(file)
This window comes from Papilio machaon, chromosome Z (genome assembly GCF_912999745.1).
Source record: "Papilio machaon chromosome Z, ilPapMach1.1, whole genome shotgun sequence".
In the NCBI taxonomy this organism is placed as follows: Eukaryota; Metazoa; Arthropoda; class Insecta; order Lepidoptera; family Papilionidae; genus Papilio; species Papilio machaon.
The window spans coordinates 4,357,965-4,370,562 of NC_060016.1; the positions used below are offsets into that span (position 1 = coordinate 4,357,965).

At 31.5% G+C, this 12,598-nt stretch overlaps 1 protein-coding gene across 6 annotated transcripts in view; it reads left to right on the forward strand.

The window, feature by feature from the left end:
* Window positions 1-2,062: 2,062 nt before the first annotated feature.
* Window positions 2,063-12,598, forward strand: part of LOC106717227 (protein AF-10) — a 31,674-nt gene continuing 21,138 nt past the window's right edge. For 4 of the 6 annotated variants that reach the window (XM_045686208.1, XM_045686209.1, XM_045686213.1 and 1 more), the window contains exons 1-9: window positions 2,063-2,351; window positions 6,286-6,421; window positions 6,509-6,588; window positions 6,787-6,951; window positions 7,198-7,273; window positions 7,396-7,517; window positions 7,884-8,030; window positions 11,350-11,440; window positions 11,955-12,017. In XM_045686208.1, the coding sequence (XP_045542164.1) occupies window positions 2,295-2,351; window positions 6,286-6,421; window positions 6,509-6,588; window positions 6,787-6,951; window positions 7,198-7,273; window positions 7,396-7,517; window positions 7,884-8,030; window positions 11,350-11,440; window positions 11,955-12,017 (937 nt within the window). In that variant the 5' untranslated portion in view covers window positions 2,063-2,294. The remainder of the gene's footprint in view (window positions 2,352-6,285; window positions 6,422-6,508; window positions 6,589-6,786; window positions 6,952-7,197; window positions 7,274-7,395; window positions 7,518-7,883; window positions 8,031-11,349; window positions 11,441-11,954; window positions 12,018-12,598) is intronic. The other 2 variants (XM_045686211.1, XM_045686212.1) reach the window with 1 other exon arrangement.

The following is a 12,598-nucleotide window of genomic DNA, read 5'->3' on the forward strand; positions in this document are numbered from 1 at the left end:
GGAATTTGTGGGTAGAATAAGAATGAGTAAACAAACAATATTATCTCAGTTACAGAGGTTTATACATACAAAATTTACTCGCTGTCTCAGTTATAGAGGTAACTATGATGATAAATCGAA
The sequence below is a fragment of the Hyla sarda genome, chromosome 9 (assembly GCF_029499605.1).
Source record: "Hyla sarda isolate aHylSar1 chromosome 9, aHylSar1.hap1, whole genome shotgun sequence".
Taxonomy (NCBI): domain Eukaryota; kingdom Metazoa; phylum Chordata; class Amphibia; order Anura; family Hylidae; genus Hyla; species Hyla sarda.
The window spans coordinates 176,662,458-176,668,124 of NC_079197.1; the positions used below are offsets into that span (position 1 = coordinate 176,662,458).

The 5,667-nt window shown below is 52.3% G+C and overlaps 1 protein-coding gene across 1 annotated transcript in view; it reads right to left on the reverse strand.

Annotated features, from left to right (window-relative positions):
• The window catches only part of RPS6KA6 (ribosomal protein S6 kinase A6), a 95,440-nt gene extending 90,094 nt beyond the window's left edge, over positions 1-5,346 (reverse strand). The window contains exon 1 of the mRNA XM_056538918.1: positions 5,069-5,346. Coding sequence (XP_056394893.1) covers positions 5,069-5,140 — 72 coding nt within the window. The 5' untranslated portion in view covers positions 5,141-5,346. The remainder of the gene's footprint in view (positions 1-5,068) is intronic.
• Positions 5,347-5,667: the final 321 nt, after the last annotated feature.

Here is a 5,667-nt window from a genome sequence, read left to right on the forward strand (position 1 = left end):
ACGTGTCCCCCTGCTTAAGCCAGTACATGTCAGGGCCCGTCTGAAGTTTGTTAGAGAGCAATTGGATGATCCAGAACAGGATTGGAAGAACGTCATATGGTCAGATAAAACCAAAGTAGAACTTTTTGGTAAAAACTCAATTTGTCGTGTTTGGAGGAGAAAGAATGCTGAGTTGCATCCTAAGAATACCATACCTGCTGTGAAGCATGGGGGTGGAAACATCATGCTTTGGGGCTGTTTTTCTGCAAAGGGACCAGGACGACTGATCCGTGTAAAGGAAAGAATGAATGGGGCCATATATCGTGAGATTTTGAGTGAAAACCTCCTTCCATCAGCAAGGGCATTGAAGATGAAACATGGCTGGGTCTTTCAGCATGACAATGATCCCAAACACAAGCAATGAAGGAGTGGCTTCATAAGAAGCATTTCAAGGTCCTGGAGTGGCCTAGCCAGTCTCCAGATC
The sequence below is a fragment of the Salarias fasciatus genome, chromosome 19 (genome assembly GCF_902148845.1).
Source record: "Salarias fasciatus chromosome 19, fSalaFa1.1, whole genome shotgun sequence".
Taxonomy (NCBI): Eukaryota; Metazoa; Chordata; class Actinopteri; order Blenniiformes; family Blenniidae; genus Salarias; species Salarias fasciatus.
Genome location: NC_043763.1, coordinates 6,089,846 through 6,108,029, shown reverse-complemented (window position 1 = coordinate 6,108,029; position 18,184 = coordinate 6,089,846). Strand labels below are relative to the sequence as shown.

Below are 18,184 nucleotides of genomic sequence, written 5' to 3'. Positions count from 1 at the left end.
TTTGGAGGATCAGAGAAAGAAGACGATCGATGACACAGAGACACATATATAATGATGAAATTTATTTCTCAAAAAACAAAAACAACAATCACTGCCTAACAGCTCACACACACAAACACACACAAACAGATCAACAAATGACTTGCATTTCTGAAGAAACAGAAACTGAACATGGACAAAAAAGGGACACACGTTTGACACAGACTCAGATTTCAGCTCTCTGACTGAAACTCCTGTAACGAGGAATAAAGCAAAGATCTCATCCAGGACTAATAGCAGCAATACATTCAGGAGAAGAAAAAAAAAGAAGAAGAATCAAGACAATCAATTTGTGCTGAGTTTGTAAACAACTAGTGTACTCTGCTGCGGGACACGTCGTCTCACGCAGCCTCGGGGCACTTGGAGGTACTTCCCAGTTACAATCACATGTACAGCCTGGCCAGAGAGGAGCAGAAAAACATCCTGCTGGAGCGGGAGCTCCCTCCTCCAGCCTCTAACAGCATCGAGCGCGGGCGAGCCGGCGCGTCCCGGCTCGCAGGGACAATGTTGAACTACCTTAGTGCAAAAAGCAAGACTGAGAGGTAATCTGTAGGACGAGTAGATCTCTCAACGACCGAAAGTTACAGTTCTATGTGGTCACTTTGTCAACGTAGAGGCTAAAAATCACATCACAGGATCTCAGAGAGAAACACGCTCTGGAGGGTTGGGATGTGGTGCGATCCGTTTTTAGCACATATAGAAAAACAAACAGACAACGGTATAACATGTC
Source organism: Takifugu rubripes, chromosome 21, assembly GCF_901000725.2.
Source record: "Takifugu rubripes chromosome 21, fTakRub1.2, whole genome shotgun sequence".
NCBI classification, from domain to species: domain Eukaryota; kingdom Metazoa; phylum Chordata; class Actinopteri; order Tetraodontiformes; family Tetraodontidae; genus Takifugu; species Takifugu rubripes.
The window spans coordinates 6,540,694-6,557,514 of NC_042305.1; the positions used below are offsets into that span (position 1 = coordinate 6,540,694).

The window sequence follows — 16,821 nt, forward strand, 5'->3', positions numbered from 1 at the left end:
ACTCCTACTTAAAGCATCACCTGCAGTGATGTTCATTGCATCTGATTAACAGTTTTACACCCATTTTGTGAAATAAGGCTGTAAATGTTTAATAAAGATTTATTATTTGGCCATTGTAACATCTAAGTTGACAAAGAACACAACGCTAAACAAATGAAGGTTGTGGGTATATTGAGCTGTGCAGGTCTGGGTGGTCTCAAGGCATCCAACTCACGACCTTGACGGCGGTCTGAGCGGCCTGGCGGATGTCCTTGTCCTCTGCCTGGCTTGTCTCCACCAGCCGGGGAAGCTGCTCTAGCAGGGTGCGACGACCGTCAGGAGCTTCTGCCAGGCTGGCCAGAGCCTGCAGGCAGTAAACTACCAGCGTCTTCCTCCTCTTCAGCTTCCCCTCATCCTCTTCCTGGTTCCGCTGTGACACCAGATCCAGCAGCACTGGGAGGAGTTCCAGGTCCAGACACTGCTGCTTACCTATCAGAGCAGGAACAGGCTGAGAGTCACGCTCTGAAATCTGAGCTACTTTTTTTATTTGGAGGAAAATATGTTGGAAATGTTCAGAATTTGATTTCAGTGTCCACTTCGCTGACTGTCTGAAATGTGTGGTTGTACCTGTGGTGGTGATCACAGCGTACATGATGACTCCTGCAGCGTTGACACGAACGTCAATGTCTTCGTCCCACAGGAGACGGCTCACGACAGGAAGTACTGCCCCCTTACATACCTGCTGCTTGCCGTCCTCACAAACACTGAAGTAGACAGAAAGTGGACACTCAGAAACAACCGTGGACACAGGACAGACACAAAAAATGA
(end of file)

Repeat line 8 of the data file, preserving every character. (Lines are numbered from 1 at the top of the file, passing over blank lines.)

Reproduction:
* Window positions 2,063-12,598, forward strand: part of LOC106717227 (protein AF-10) — a 31,674-nt gene continuing 21,138 nt past the window's right edge. For 4 of the 6 annotated variants that reach the window (XM_045686208.1, XM_045686209.1, XM_045686213.1 and 1 more), the window contains exons 1-9: window positions 2,063-2,351; window positions 6,286-6,421; window positions 6,509-6,588; window positions 6,787-6,951; window positions 7,198-7,273; window positions 7,396-7,517; window positions 7,884-8,030; window positions 11,350-11,440; window positions 11,955-12,017. In XM_045686208.1, the coding sequence (XP_045542164.1) occupies window positions 2,295-2,351; window positions 6,286-6,421; window positions 6,509-6,588; window positions 6,787-6,951; window positions 7,198-7,273; window positions 7,396-7,517; window positions 7,884-8,030; window positions 11,350-11,440; window positions 11,955-12,017 (937 nt within the window). In that variant the 5' untranslated portion in view covers window positions 2,063-2,294. The remainder of the gene's footprint in view (window positions 2,352-6,285; window positions 6,422-6,508; window positions 6,589-6,786; window positions 6,952-7,197; window positions 7,274-7,395; window positions 7,518-7,883; window positions 8,031-11,349; window positions 11,441-11,954; window positions 12,018-12,598) is intronic. The other 2 variants (XM_045686211.1, XM_045686212.1) reach the window with 1 other exon arrangement.